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Stuff happens: The joys of live radio

Stuff happens: The joys of live radio


DELAVAN — Over 100 years ago, theatrical entertainment first came into the homes of American families through the airwaves.

From the 1920s to 40s, radio shows were performed live on the air by actors, musicians and sound effects artists in a studio.

On Saturday, Dec. 14, the tradition continues as WGTD Radio Theater’s Annual Holiday Extravaganza broadcasts live from Lake Lawn Resort in Delavan.

WGTD, a radio station owned and operated by Gateway Technical College, will air the performance Dec. 14 at 11 a.m.

The station is located digitally at 91.1 FM.

Calling back to the Golden Age of Radio, the 91.1 Players will perform “The Detective Christmas Cavalcade,” a holiday show done in real time before a live audience in Lake Lawn’s Great Room.

Steve Brown and Mike Ullstrup — co-founders, producers and writers behind the award-winning radio performance group — discussed what audiences can expect with the new show and more.

Note: The following Q&A has been edited for clarity and brevity.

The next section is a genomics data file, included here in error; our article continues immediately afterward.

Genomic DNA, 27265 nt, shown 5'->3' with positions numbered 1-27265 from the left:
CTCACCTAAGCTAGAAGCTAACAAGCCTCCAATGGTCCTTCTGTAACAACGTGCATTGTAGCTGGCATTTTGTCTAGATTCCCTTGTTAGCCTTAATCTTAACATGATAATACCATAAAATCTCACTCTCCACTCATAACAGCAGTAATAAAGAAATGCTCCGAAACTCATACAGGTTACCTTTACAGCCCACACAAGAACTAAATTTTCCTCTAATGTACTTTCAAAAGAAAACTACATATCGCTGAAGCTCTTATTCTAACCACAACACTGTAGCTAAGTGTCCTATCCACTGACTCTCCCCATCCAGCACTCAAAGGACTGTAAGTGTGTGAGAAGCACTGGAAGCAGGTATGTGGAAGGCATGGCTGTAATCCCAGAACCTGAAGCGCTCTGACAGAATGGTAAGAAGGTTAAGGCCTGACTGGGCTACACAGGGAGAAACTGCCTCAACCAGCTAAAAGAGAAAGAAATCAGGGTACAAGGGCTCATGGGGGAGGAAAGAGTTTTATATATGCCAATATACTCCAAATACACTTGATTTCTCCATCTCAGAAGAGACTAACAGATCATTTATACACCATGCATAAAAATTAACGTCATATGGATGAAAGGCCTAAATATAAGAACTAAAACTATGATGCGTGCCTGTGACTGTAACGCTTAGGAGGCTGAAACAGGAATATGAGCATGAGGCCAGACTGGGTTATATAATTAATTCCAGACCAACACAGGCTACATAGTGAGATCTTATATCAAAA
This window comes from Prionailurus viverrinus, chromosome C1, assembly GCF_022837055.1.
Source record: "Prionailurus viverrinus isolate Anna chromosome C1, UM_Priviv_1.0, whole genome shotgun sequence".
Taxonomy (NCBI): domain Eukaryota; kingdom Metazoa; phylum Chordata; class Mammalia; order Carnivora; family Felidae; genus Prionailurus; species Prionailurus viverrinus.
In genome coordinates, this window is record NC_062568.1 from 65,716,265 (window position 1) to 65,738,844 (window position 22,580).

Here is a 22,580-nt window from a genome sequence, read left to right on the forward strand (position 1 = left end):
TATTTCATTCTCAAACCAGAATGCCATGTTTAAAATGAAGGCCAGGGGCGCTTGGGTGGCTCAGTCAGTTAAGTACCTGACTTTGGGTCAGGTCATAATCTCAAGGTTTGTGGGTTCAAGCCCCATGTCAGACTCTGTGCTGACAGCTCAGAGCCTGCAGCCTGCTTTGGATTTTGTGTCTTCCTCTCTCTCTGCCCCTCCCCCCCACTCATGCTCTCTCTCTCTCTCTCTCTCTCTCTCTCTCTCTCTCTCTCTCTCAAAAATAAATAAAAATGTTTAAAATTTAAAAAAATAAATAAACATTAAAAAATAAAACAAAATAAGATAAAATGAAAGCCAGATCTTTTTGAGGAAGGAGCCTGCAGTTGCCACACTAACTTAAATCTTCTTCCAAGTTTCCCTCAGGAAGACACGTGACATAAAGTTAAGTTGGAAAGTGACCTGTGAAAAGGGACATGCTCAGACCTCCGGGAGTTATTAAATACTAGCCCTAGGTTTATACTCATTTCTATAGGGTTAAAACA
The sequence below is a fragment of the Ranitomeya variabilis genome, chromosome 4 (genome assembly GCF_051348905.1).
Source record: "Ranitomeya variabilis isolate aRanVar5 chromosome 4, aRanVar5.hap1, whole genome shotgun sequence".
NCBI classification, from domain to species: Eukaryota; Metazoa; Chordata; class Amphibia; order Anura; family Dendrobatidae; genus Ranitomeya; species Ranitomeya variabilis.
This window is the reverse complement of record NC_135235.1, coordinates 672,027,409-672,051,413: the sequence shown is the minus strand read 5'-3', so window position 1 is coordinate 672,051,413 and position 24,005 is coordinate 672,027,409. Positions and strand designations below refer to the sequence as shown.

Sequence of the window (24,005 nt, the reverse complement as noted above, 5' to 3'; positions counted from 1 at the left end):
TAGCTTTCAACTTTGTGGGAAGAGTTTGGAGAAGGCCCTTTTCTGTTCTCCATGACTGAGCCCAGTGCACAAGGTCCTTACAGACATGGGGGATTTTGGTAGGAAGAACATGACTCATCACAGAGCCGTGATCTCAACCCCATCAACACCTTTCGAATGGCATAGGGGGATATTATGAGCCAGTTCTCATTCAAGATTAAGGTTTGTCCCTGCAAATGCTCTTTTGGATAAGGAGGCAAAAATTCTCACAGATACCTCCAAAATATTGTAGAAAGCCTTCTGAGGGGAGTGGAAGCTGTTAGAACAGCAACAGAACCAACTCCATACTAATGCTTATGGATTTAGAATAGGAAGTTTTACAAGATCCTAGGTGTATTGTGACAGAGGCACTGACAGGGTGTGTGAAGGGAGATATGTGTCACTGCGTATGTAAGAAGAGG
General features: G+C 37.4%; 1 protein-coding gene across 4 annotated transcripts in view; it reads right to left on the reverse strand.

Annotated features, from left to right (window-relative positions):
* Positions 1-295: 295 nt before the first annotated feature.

Resorter: What was your first experience in radio?

Mike Ullstrup: I never had any radio experience, except listening, until I got involved with these shows.

Steve Brown: My undergraduate degree from the University of Florida was in broadcast journalism. Ever since my late teens, I have been involved in some way with radio broadcasting, both at public radio stations and commercial stations. Probably my first real experience with what was old-time radio was when I was growing up. My Uncle Leo and Aunt Ethyl lived in Beverly Hills, California, and every holiday season my family would visit them. They were very close friends with Mel Blanc — the voice of many of the Looney Tunes cartoon characters — and his wife, Estelle. Mel would always take the time to try to show me and my cousins just how to use our voices to imitate many cartoon characters. Unfortunately, I was not very good at it!

How did you get into live radio theater?

MU: Steve and I had written several screenplays, and although there was some interest in them, we had not been produced, so nothing ever happened. Steve was working part-time at WGTD-FM as a news producer and suggested to the general manager, David Cole, that the station broadcast live and updated old-time radio shows — and we would write and produce the scripts. Fifteen seasons, 123 shows later and 17 awards, here we are! None have been made into a movie, but we can dream!

What should audiences expect from “The Detective Christmas Cavalcade?”

MU: We’ve been doing big Christmas shows at Lake Lawn for several years now. Everyone likes a big show at the holidays, so that’s what we give them! The Dixie Dudes and Bill’s Little Big Band out of Antioch, Illinois, are usually a part of it and so are fun skits, different acts, dogs — whatever will make it fun.